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Comic Relief: A Comprehensive Philosophy of Humor

Comic Relief: A Comprehensive Philosophy of Humor

John Morreall

ISBN: 978-1-405-19612-3

Sep 2009

202 pages

Out of stock

$48.95

Description

Comic Relief: A Comprehensive Philosophy of Humor develops an inclusive theory that integrates psychological, aesthetic, and ethical issues relating to humor
  • Offers an enlightening and accessible foray into the serious business of humor
  • Reveals how standard theories of humor fail to explain its true nature and actually support traditional prejudices against humor as being antisocial, irrational, and foolish
  • Argues that humor’s benefits overlap significantly with those of philosophy
  • Includes a foreword by Robert Mankoff, Cartoon Editor of The New Yorker
Foreword - Robert Mankoff, Cartoon Editor of The New Yorker.

Preface.

1 No Laughing Matter: The Traditional Rejection of Humor and Traditional Theories of Humor.

Humor, Anarchy, and Aggression.

The Superiority Theory: Humor as Anti-social.

The Incongruity Theory: Humor as Irrational.

The Relief Theory: Humor as a Pressure Valve.

The Minority Opinion of Aristotle and Thomas Aquinas: Humor as Playful Relaxation.

The Relaxation Theory of Robert Latta.

2 Fight or Flight – or Laughter: The Psychology of Humor.

Humor and Disengagement.

Humor as Play.

Laughter as a Play Signal.

3 From Lucy to ""I Love Lucy"": The Evolution of Humor.

What Was First Funny?

The Basic Pattern in Humor: The Playful Enjoyment of a Cognitive Shift Is Expressed in Laughter.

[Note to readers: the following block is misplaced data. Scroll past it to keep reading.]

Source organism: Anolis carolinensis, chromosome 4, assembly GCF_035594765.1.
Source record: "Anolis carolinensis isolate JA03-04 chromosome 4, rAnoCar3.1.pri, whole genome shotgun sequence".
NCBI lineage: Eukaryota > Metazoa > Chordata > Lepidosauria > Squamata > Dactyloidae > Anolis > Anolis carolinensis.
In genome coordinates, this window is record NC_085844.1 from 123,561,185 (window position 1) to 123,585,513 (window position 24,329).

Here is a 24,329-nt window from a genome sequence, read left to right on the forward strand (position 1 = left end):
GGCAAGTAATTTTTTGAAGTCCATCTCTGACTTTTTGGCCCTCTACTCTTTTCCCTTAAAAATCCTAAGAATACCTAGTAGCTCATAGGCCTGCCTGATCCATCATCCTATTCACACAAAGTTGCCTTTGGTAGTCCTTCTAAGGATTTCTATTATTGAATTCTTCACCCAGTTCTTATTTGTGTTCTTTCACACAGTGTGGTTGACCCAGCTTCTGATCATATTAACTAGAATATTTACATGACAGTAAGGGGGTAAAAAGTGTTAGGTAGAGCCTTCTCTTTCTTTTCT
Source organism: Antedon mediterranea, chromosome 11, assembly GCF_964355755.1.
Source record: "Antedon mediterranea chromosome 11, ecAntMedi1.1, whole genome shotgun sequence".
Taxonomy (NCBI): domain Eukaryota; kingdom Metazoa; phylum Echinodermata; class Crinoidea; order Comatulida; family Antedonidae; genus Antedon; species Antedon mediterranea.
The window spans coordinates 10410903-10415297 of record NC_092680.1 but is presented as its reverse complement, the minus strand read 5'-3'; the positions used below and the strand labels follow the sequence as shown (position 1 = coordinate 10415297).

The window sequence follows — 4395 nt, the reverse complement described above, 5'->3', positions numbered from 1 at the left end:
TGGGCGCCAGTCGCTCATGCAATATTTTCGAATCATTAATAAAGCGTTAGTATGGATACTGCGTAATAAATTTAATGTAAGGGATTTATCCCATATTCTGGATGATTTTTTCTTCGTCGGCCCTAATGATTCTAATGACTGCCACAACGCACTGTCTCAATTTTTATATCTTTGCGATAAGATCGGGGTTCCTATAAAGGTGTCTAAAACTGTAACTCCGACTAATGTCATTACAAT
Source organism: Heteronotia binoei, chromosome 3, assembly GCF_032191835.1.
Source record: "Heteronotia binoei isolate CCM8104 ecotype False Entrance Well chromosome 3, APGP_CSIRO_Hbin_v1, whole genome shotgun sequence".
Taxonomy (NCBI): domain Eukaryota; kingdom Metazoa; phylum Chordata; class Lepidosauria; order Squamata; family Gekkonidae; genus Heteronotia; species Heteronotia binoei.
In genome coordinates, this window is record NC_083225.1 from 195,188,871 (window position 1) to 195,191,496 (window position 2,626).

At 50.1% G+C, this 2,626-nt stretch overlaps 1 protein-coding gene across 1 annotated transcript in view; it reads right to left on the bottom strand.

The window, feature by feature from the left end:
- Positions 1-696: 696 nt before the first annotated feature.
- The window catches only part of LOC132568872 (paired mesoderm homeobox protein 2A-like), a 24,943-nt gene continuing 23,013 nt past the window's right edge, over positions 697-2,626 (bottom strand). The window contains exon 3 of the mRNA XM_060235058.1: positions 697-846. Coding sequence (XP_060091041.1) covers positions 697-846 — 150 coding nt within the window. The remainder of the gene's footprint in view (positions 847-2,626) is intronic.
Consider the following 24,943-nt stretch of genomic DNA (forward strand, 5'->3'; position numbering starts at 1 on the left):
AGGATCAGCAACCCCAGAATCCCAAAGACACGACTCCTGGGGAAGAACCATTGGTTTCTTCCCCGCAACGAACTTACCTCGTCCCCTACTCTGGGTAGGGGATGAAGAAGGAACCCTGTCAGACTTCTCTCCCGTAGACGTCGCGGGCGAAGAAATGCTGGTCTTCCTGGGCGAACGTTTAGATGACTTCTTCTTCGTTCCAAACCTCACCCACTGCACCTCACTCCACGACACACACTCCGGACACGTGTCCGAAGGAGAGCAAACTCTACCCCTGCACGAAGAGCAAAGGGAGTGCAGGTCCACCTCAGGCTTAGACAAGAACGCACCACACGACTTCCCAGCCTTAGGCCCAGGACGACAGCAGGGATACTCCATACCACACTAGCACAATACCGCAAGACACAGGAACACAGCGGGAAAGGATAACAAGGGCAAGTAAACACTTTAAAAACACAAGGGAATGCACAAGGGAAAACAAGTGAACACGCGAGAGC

The Worth of Mirth.

4 That Mona Lisa Smile: The Aesthetics of Humor.

Humor as Aesthetic Experience.

Humor and Other Ways of Enjoying Cognitive Shifts: The Funny, Tragic, Grotesque, Macabre, Horrible, Bizarre, and Fantastic.

Tragedy vs. Comedy: Is Heavy Better than Light?

Enough with the Jokes: Spontaneous vs. Prepared Humor.

5 Laughing at the Wrong Time: The Negative Ethics of Humor.

Eight Traditional Moral Objections.

The Shortcomings in the Contemporary Ethics of Humor.

A More Comprehensive Approach: The Ethics of Disengagement.

First Harmful Effect: Irresponsibility.

Second Harmful Effect: Blocking Compassion.

Third Harmful Effect: Promoting Prejudice.

6 Having a Good Laugh: The Positive Ethics of Humor.

Intellectual Virtues Fostered by Humor.

Moral Virtues Fostered by Humor.

Humor during the Holocaust.

7 Homo Sapiens and Homo Ridens: Philosophy and Comedy.

Was Socrates the First Stand-up Comedian?

Humor and the Existentialists.

The Laughing Buddha.

8 The Glass Is Half-Empty and Half-Full: Comic Wisdom.

Notes.
Bibliography.
Index.

""As an intelligent treatment of what humor is and what it means, this work raises significant questions and proposes plausible answers."" (CHOICE, September 2010)